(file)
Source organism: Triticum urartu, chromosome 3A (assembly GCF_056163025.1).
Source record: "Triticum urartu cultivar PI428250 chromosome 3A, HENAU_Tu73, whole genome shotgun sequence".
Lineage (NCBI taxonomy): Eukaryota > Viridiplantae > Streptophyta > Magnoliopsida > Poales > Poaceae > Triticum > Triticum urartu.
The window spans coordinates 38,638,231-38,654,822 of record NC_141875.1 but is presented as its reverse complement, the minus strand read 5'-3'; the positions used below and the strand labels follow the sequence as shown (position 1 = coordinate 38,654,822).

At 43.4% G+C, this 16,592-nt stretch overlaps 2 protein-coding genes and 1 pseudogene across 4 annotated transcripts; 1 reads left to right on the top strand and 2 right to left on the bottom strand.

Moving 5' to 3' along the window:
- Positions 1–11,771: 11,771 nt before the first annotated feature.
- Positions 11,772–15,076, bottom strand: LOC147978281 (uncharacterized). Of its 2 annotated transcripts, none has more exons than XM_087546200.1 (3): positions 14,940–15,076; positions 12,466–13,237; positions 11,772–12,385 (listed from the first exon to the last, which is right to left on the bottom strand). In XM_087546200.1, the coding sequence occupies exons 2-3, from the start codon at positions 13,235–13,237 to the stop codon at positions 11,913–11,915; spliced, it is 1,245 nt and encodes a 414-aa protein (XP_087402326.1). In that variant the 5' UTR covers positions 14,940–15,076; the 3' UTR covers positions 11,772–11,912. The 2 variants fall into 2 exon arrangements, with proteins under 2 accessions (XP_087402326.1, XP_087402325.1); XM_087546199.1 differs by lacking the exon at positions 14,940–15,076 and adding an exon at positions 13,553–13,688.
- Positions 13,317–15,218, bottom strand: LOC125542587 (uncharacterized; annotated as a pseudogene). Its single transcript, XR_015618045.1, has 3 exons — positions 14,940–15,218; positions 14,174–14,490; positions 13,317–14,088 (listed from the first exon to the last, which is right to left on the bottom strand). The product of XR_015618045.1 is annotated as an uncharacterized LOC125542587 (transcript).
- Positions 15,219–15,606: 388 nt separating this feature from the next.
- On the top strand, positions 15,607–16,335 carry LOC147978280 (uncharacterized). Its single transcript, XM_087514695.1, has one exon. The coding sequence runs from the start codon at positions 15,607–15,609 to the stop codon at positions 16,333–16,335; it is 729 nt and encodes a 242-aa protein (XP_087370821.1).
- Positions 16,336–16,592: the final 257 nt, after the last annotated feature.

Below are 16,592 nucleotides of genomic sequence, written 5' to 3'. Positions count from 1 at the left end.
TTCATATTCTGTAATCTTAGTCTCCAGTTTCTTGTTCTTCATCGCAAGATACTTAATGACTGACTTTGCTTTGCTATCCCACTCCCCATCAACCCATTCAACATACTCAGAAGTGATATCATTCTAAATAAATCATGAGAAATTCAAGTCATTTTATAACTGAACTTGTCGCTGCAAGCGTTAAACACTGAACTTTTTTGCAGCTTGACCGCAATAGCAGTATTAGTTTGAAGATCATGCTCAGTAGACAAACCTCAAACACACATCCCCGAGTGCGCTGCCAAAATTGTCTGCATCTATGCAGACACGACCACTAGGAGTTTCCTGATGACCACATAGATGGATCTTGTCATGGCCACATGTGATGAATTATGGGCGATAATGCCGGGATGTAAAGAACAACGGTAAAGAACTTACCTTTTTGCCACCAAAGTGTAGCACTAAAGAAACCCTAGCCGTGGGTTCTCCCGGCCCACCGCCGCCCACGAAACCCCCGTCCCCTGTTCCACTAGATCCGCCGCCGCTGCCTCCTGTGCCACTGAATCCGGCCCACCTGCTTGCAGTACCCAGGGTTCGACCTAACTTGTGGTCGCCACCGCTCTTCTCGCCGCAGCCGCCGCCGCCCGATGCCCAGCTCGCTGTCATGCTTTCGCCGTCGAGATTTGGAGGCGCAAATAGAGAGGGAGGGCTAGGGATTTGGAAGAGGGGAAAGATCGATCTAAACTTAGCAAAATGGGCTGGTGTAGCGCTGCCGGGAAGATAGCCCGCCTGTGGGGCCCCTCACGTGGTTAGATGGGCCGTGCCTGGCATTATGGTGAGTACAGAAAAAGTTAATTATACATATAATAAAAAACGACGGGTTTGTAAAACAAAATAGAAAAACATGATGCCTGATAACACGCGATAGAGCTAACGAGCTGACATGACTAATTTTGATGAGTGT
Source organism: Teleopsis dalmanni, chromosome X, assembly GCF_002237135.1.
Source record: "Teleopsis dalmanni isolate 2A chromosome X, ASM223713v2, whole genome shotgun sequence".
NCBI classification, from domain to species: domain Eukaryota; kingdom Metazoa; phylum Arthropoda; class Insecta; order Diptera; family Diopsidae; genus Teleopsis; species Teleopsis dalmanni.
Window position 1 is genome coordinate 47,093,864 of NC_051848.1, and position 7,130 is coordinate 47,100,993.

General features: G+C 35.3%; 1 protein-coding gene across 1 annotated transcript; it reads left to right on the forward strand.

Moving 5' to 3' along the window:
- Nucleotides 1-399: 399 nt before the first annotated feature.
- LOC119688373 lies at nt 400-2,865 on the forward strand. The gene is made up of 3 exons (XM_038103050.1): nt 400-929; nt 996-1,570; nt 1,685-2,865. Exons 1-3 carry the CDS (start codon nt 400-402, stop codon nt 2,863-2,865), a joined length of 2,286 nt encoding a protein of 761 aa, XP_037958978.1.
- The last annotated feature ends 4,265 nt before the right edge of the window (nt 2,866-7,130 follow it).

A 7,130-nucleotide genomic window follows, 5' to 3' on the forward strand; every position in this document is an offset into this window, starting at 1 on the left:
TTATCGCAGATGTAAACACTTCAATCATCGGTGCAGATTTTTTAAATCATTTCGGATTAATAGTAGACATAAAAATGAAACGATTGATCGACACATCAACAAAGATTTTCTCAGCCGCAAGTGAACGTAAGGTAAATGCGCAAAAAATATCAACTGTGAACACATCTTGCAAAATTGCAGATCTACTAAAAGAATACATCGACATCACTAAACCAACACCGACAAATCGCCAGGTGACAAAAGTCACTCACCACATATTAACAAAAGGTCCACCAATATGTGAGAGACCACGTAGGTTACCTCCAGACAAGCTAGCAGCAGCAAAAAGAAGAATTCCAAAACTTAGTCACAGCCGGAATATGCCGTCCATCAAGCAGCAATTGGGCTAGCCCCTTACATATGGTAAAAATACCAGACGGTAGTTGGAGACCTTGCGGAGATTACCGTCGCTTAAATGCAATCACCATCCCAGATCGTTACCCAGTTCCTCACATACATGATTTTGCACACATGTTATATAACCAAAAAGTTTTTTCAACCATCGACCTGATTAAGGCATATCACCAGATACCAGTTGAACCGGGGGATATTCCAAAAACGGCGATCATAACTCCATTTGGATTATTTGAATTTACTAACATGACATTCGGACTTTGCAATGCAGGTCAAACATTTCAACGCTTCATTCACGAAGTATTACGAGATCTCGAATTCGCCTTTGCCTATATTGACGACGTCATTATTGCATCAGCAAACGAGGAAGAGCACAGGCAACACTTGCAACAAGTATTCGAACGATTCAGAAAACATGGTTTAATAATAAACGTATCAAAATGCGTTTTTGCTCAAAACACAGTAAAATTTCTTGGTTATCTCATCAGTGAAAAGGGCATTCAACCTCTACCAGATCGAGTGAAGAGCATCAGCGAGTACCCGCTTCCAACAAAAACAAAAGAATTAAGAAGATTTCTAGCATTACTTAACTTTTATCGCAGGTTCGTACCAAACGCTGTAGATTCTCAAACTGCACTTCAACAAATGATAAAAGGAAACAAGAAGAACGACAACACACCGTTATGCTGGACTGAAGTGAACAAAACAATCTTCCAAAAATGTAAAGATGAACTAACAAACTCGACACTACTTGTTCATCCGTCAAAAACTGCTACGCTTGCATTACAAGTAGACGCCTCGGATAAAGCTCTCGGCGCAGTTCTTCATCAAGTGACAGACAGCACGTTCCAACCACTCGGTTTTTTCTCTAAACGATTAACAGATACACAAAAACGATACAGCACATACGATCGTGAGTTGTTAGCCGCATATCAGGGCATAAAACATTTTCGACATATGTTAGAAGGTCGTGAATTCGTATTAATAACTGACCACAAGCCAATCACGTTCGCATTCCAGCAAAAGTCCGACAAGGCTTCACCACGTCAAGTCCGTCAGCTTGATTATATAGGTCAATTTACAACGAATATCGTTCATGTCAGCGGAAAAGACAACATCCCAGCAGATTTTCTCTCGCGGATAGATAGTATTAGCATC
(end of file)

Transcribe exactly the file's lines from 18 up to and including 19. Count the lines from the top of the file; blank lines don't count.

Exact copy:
Window position 1 is genome coordinate 47,093,864 of NC_051848.1, and position 7,130 is coordinate 47,100,993.

General features: G+C 35.3%; 1 protein-coding gene across 1 annotated transcript; it reads left to right on the forward strand.